Prev NEXT  

Advertisement

Salt Lake City - City Guide

Salt Lake City Arts & Culture

©2006 The Salt Lake Convention & Visitors Bureau/Eric Schramm This unique piece of moder art -- the Spiral Jetty -- was completed by artist Robert Smithson in 1970.

During their western trek, the Mormon Pioneers kept spirits high by singing and dancing at the end of a long day. And their enthusiasm for music and culture didn't end when they reached their new home. Salt Lake City's populace has always supported the classical arts, and in recent years the city has shown an increasing appreciation for modern and cosmopolitan fine art as well. Dozens of museums and galleries showcase local and regional artists' works, and the city is home to modern dance troupes and other avant-garde performance artists. 

In 2002, the most recent addition to the Rose Wagner Performing Arts Center (138 W 300 South St) opened after a donation from local philanthropist I.J. Wagner. The architecturally stunning facility hosts dance, theater, and music performances throughout the year.

Advertisement

Insider's Guide: The Best of Arts & Culture in Salt Lake City

Salt Lake City is home to the award-winning Utah Symphony and Utah Opera Company. In a unique partnership, the organizations share a common board. The symphony performs in Maurice Abravanel Concert Hall (123 W South Temple) between the Salt Palace Convention Center and Temple Square (Main and North, South, and West Temple sts). An oversized metallic staircase encased in gold leaf and a towering glass sculpture, from renowned glassmaker Dale Chihuly, dominate the concert hall's lobby.

The Utah Opera Company shares Capitol Theatre (50 W 200 South St) with Ballet West, one of the West's most lauded dance troupes. The renaissance-styled theater was home to vaudeville shows and is on the National Register of Historic Places.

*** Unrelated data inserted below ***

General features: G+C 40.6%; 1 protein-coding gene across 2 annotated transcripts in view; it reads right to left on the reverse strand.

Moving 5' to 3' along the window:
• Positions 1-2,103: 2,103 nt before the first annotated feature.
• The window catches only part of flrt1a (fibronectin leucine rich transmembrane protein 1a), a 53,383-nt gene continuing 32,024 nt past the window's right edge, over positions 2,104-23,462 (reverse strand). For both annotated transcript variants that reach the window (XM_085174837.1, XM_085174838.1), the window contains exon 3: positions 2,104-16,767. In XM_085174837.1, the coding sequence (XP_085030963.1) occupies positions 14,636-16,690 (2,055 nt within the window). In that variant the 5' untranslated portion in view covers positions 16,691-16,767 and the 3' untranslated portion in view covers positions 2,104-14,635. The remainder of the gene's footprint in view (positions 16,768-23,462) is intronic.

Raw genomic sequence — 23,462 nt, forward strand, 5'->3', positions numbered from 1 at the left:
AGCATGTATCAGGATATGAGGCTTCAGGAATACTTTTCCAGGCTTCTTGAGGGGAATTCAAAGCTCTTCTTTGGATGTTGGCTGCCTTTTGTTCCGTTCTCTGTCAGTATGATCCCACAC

The Mormon Tabernacle Choir (at the Tabernacle on Temple Square) is a 350 voice-strong choir that has performed in the historic Tabernacle on Temple Square since 1929 and has the longest running continual radio broadcast in the country. Free 30-minute concerts, broadcast live nationally, are held every Sunday at 9 am. Audience guests should arrive early because the Tabernacle doors close at 8:45 am. 

The choir also holds regular public rehearsals on Thursday nights. The organ that accompanies the famous chorus is comprised of more than 11,000 individual pipes, making it one of the world's most complex musical instruments.

The celebrity-studded Sundance Film Festival is centered in Park City every January, but nearly half of the movies are screened in Salt Lake City and other communities. You can avoid the invasion of "people in black" who descend on the mountain village from Los Angeles by viewing Sundance movies outside of Park City. And much of the festival hype dies down after the first week.

The Salt Lake Gallery Association hosts a gallery stroll on the third Friday of every month, with extended hours and refreshments at participating galleries. If you don't happen to be in Salt Lake on a Gallery Stroll evening, you can always recreate the stroll by visiting the Gallery Association's Web site for a list of participating properties.

Several local theater companies offer nightly performances ranging from serious drama to improvisational comedies. The Salt Lake Acting Company (168 W 500 North) produces contemporary works and irreverent plays about the local culture. Hale Center Theater (333 S Decker Lake Dr) has family-friendly productions in a theater-in-the-round setting. Off Broadway Theater Company (272 S Main) offers comedy and improvisation. And Pioneer Theater Company (300 S 1400 East) is a professional company in residence at the University of Utah.

Perhaps the most celebrated piece of modern art in Utah is Robert Smithson's Spiral Jetty, situated in an isolated corner of the Great Salt Lake. Smithson completed the project in 1970, and it's now praised as his masterwork and a paragon of the modernistic earthworks that he championed.

The jetty is comprised of black basalt rocks and juts out 1,500 feet into the shallow rose-colored waters, only to curl back on itself creating a primeval spiral. When the lake is low, it's possible to walk the entire 15-foot-wide jetty, but the waters rise and fall frequently and it's sometimes completely submerged.

In addition to its art, Salt Lake City features some stunning architecture and landmarks, both religious and otherwise. Go to the next page to learn about the city's architecture and landmarks.

Advertisement


Advertisement

Advertisement

Advertisement

Advertisement

Advertisement


Advertisement


Recommended

Advertisement

Advertisement